Scheduling Conflict Pushes Derek Chauvin's Sentencing Date Back


Derek Chauvin will remain in custody for nine days longer than expected before he is sentenced. Chauvin was originally set to receiving his prison sentence from Judge Peter Cahill on June 16. However, a scheduling conflict has pushed that date back to June 25 at 1:30 p.m. CT.

On April 20, Chauvin was convicted of second-degree murder, third-degree murder and third-degree manslaughter after killing George Floyd. With this conviction, Chauvin faces up to 40 years in prison. Given his lack of previous criminal history, he is expected to receive far less than the maximum sentence.

Chauvin's sentencing hearing being delayed does not appear to impact the trial of his three colleagues. Former Minneapolis Police Department Officers J. Alexander Keung, Tou Thao and Thomas Lane have been charged with aiding and abetting murder and manslaughter. The trio is expected to stand trial in late August.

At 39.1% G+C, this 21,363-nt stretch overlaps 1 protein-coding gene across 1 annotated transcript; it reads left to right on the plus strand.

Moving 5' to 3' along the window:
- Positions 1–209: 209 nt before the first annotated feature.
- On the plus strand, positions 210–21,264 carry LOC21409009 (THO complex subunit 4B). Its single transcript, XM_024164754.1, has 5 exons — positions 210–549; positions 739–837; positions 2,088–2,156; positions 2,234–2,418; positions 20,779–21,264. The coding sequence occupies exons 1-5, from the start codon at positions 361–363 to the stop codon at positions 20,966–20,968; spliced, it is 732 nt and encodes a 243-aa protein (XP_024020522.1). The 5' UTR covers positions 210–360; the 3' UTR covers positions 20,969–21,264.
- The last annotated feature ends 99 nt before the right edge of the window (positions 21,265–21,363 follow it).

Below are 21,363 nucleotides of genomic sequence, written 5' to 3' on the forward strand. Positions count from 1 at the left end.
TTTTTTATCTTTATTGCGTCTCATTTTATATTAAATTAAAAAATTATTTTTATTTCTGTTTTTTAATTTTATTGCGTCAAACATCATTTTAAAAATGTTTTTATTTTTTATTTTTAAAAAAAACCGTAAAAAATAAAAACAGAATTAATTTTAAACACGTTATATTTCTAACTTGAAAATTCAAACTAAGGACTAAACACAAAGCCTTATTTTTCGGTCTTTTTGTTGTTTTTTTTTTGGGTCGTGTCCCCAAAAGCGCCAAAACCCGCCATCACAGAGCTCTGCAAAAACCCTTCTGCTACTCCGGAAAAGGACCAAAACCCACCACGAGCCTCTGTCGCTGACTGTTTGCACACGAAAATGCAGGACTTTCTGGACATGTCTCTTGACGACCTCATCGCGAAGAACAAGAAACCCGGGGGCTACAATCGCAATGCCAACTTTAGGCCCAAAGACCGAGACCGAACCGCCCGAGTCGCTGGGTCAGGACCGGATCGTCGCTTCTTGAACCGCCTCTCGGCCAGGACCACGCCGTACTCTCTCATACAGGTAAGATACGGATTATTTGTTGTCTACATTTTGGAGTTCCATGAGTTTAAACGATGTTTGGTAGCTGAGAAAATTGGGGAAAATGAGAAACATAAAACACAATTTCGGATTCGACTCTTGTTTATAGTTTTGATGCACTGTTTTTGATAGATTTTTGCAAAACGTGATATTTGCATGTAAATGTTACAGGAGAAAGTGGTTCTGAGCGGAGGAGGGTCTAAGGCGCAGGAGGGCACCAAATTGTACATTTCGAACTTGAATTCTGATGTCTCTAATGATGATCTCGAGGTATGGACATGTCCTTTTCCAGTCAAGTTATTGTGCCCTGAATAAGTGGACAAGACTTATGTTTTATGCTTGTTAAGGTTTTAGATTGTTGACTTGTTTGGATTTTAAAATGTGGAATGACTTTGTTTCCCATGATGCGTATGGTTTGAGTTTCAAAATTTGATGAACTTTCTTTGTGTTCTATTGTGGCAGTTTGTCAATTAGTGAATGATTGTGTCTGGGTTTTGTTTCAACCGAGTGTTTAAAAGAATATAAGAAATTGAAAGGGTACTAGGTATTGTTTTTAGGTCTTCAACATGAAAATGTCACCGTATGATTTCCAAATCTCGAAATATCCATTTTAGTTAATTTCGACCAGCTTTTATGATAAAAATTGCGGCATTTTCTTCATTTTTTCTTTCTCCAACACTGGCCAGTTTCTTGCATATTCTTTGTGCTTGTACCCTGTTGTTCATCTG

It is important to note that Chauvin's trial has little to no bearing on the outcome of the Keung, Thao and Lane trial. Judge Peter Cahill will also preside over the trial, but the legal proceeding will feature different attorneys, witnesses, jurors and of course, plaintiffs. Legal experts warn that it is possible for Chauvin to be convicted while the other three officers go free.

“You can’t take for granted that you’re going to get the same result," former New Jersey Attorney General John Farmer Jr. told the HuffPost.

In nearby Brooklyn Center, another high-profile case involving a cop killing an unarmed Black man is unfolding. Days before Chauvin was convicted, former police officer KimPotter shot and killed 20-year-old Daunte Wright. Immediately after killing Wright, Potter resigned from the police force and was charged with second-degree manslaughter. It is unclear if she will enter a not guilty plea or reach an agreement with the prosecution.

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